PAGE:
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Geothermal Systems
Print 2008-03-31 11:19  

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Introduction

Geothermal energy – from the Greek, “geo”, meaning “the Earth”, and “therme”, meaning “heat” – is generally defined, nowadays, as the available thermal, or heat, energy stored in the Earth’s crust, down to a depth of 3 miles, or so. You do not need, however, to go to great lengths – or, indeed, depths – to take advantage of geothermal systems, for heating, hot water, and cooling in your home, and the principle on which they operate is actually very straightforward. Wherever you live on the surface of the Earth, you experience, at least, some temperature variation throughout the course of a year, and annual fluctuations of 20°C, or 30°C, are not uncommon in many locations. The surface of the Earth, however, absorbs almost 50% of the radiation that it receives from the Sun – the energy from that radiation is stored in the soil, rocks and groundwater that constitute the upper part of the Earth’s crust – and the temperature beneath the surface remains fairly constant, all year round. This, in turn, effectively creates of reservoir of free, renewable energy, which can be tapped into by an appropriate geothermal system. Geothermal systems can greatly reduce the demand for non-renewable resources, such as coal, oil and natural gas, in the average home, and may therefore be a practical, and affordable, method of lessening greenhouse gas emissions, and minimising your overall carbon footprint. They also incur lower operating, and maintenance, costs than other heating, or cooling systems, and are generally more reliable. Geothermal systems have been widely adopted in the United States, and Scandinavia – which have relatively large fluctuations in surface temperature – where their heating and cooling potential can be fully exploited, but are also becoming popular in many other countries.

How Geothermal Systems Work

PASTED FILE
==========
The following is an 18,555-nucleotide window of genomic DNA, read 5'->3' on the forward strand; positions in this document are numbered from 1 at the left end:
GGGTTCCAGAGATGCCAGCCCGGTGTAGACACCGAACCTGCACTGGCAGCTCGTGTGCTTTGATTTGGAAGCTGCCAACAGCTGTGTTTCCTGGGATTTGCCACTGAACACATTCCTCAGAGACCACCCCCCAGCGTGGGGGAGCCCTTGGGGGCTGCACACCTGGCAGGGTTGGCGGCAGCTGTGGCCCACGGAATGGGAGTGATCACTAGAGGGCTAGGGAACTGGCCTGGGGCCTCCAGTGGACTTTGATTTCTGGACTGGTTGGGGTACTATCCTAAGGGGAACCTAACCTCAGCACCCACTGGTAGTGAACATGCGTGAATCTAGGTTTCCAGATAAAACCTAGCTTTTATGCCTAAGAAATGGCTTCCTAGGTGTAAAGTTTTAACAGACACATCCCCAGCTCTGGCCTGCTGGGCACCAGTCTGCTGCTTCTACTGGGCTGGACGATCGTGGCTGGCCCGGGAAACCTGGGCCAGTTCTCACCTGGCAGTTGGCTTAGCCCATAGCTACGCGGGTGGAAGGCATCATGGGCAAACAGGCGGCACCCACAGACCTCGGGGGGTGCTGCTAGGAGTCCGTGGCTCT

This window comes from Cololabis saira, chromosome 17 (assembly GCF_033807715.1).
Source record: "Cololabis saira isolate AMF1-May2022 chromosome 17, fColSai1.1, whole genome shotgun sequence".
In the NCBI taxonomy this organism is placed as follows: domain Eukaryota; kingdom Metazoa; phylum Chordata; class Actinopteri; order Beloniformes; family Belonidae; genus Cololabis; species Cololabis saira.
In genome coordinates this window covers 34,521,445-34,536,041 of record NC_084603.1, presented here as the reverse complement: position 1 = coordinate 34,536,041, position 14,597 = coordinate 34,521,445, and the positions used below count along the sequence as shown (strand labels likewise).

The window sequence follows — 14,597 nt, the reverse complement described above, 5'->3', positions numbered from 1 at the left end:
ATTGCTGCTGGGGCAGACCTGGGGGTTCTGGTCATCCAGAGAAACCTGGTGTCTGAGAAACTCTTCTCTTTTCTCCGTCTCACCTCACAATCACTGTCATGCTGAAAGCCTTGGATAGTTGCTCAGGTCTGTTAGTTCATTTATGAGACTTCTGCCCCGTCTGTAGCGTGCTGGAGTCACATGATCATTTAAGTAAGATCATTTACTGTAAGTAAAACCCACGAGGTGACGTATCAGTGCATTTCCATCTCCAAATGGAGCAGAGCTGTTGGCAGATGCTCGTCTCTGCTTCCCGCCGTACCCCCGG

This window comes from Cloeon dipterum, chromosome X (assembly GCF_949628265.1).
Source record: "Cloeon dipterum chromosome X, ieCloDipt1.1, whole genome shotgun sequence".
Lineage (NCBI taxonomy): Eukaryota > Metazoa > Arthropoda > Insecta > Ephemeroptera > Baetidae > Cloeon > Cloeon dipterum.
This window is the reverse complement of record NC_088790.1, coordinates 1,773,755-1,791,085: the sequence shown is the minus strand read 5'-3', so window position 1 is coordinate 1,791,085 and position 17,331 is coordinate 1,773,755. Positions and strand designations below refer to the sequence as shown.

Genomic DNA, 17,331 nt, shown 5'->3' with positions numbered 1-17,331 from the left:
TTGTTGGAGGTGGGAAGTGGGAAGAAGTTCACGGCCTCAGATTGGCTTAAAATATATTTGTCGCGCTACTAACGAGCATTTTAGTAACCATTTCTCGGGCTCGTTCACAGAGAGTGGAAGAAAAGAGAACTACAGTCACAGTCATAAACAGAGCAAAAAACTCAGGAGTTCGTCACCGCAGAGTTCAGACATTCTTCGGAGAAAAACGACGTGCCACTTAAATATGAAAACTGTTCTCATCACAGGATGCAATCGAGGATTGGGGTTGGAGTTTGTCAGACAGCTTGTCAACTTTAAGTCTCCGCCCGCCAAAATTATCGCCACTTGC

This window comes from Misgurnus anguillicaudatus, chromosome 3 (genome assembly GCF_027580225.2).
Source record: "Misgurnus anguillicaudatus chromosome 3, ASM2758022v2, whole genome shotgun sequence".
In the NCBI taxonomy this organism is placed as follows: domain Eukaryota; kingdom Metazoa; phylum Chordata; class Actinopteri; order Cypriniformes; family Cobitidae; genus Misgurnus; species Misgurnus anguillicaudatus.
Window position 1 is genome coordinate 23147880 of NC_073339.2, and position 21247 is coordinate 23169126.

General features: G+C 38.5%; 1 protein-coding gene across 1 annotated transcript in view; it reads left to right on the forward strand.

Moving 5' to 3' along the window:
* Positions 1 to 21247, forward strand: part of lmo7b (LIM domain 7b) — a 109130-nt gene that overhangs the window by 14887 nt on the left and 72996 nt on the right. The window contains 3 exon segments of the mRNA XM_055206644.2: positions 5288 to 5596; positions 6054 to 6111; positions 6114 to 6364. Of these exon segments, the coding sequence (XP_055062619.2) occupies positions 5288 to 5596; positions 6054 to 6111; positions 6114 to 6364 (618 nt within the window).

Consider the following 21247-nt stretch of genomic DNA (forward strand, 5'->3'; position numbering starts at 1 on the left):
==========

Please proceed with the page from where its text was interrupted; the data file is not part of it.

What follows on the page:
When a geothermal system is required to provide heating, heat from the soil, and groundwater, is absorbed, usually by a water and antifreeze solution, or by water from a surface, or underground, source – in a system of horizontal, or vertical, underground pipes – and travels to a unit where it is transferred to the air. This warm air is circulated through a conventional duct system – similar to that generally used in forced air heating systems – to provide domestic heating, including under floor heating, and hot water. Under floor heating is, in fact, one of the most energy efficient ways of heating your home, and is ideally suited to a ground source heat pump.

When cooling, or air conditioning, is required, however, the system works in reverse. Heat is extracted from the air in a home, and can be used, once again, to provide hot water. Alternatively, some, or all, of the heat extracted can be returned to the underground system, where it is returned to the soil, and groundwater. In either case, the air, minus its heat, is circulated around the home, to provide a cooling effect.

Types of Geothermal System

A geothermal system requires three main components: a method of transferring heat to, and from, the Earth – an “Earth”, or “ground”, loop, composed of piping, or a natural water source – a furnace unit, and a distribution system, within a building.